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you take a look at her, she's a slob. she talks like a truck driver. >> reporter: it's a feud that lingers today with trump actually mentioning o'donnell during the first debate. >> you've called women you don't like fat pigs, dogs, slobs, and disgusting animals. your twitter account -- >> only rosy ie o'donnell. >> reporter: for a campaign desperate to mod late their presidential contender trump's consistent few feuding asz hnd inability to let go of them has proven even more problematic. the thin skinned business tiycon going over megyn kelly. >> there was blood coming out of her eyes. blood coming out of her wherever. >> reporter: in july, he continually clashed with the kahn family, belittling the parents of kahn, a muslim army captain killed in iraq after they spoke out against him during the democratic national convention. >> his wife, if you look at his
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wife, she was standing there. she had nothing to say. >> reporter: and when it comes to those twitter outbursts, his preferred way of needling his enemies, he had this to say to david letterman. >> the twitter thing, the tweeting thing does get you in trouble. you say things and you think it's so cute sand so smart and it comes back to haunt you. >> advice from the past that many are hoping he'll take now. sunlen, cnn, washington. >> sunlen, thank you. coming up, we'll talk more about this with a woman who knows trump well. she co-authored donald trump's book "the art of the comeback." we'll get her reaction to trump's possible threat to bring up hillary clinton's husband, bill clinton and his infidelities in the next presidential debate. does she think that's a smart move? diabetes can be a daily struggle,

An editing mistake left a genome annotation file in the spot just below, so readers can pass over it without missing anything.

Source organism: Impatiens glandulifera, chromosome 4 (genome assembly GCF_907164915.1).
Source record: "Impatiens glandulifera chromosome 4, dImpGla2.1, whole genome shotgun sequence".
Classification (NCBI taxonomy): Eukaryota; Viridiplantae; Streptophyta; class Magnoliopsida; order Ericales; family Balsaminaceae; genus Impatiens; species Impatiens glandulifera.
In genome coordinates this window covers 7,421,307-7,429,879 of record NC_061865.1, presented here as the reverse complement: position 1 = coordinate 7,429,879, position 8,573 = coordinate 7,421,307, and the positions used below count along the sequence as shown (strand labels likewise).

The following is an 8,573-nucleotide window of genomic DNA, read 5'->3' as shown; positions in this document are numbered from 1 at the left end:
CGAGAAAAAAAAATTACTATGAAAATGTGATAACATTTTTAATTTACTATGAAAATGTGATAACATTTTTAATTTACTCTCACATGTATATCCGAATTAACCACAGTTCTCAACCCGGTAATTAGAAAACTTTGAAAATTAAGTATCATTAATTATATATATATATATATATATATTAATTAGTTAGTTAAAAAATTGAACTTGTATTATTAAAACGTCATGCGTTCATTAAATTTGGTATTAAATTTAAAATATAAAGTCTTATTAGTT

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38 days, folks. 38 days, that's all we have left until we elect the next
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president of the united states. this follows what many say was not a strong debate performance for donald trump overall on monday night. trump has spent the past six days talking about the controversy over his comments regarding former miss universe alisha machado instead of sticking to issues voters tell us they care about most, jobs and the economy. let's talk about this and the strategy as we head into debate number two with a woman who knows donald trump well, she co-authored trump's book "the art of the comeback." you we this book in the late '90s while donald trump and machado were going through this whole thing. she just won miss universe, subsequently gained weight. he said it was too much weight. he had her exercise publicly in front of journalists to try to lose it. you were there. >> that was the same year the book came out, 1997. there is a chapter in the book about miss universe and the miss universe contest because he had just purchased it. i remember it well, the whole thing. what's interesting about looking